IBM: AI helps lower the cost of a data breach

Average global data breach costs have hit an all-time high.

Ben Wodecki, Jr. Editor

July 27, 2022

3 Min Read

Average global data breach costs have hit an all-time high.

The cost of a data breach has hit a global high of $4.35 million on average, with consumers ultimately paying the price for these cyberattacks, according to a new report by IBM Security.

IBM’s annual “Cost of a Data Breach Report” revealed that data breach costs have risen by 13% over the last two years, with 83% of organizations having been attacked at least once in their history.

What’s more is that nearly 50% of the breach costs is incurred more than a year after the attack.

Data breach costs include stolen customer credentials, loss of clients, work disruptions, declines in the victim company’s stock price, regulatory penalties, legal expenses, among others.

So what do companies do? Six out of 10 enterprises chose to pass them along to consumers in the form of higher prices for goods and services – at a time when global inflation is rising.

Phishing attacks comprised the costliest breach, with victims incurring costs of nearly $5 million on average. Health care organizations saw the costliest breaches amongst industries with average breach costs increasing by nearly $1 million to reach a record high of $10 million.

IBM’s report analyzed data breaches at 550 organizations globally between March 2021 and March 2022. The research was sponsored and analyzed by IBM Security and conducted by the Ponemon Institute.

AI, zero trust and cloud lower breach costs

One mitigating factor is AI. Enterprises that embed AI technologies into their security systems see $3 million in average cost savings compared to those that do not. IBM said this is the “largest cost savings” in the study.

Moreover, companies that use security AI and automation were able to more quickly identify and contain the breach: an average of 74 days faster than enterprises that did not. Currently, 70% of organizations use AI in cybersecurity, up from 59% in 2020.

Zero trust − strategies that trust nothing and no one, with systems continuously validating every stage of an interaction – also help bring breach costs down. But only 41% of companies surveyed has deployed a zero trust security architecture; the rest incurred breach costs that are $1 million higher on average.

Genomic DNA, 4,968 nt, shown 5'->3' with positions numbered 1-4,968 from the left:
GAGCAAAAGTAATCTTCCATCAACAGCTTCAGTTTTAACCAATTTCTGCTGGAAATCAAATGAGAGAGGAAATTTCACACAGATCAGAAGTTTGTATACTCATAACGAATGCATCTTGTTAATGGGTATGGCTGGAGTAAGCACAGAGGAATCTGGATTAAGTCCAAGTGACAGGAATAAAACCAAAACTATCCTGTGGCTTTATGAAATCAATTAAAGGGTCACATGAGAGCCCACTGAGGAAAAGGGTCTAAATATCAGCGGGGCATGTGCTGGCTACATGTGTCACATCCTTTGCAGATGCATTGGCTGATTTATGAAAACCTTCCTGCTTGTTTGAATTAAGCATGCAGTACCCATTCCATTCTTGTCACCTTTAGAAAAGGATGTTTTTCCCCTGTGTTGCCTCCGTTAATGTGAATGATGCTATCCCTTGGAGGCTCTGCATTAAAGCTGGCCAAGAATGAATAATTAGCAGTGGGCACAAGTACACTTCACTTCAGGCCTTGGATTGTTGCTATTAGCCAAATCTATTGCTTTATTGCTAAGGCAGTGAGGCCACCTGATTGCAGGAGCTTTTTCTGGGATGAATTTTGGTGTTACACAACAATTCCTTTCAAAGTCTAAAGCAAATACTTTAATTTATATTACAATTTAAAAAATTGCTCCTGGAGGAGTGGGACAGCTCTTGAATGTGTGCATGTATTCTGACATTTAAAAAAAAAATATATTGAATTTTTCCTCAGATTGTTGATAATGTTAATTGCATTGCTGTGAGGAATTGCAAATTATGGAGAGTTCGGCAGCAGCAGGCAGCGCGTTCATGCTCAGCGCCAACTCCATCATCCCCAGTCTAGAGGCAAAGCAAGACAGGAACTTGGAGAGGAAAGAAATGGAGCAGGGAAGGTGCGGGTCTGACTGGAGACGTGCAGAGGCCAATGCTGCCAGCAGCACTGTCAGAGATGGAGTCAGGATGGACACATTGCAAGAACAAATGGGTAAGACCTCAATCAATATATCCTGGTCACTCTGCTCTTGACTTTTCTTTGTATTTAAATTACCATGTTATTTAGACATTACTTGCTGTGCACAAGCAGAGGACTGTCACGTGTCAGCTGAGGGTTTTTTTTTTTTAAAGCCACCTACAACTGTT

Among critical infrastructure organizations, almost 80% do not adopt zero trust strategies, with average breach costs of $5.4 million – or $1.2 million higher than those that do. These are organizations in financial services, industrial, technology, energy, transportation, communication, health care, education and the public sector.

The report also found that 43% of organizations either have not applied security tools to their cloud systems or are only just beginning to explore the idea. Companies with no cloud tools face on average $660,000 in higher breach costs than those with mature security across their cloud environments.

“This report shows that the right strategies coupled with the right technologies can help make all the difference when businesses are attacked,” said Charles Henderson, global head of IBM Security X-Force, in a statement.

Cyberattacks increasing

IBM’s report comes at a time when cyberattacks have become increasingly commonplace, with ransomware leading the trend.

Security company Trend Micro detected and blocked more than 4.4 million ransomware threats in the first quarter of 2022 alone − up 37% from the previous quarter. Notable breaches in the past year include attacks on the San Francisco 49ers, Lincoln College and Italy’s tax agency.

Russia’s invasion of Ukraine has added fuel to the growing cyberattack fire. On the eve of the invasion, Kremlin-linked hackers shut down Viasat modems across not only Ukraine but all over Europe. Cybersecurity firm SentinelOne found several Russian-originating Wiper attacks targeting satellite internet modems in both Ukraine and Germany.

About the Author(s)

Ben Wodecki

Jr. Editor

Ben Wodecki is the Jr. Editor of AI Business, covering a wide range of AI content. Ben joined the team in March 2021 as assistant editor and was promoted to Jr. Editor. He has written for The New Statesman, Intellectual Property Magazine, and The Telegraph India, among others. He holds an MSc in Digital Journalism from Middlesex University.

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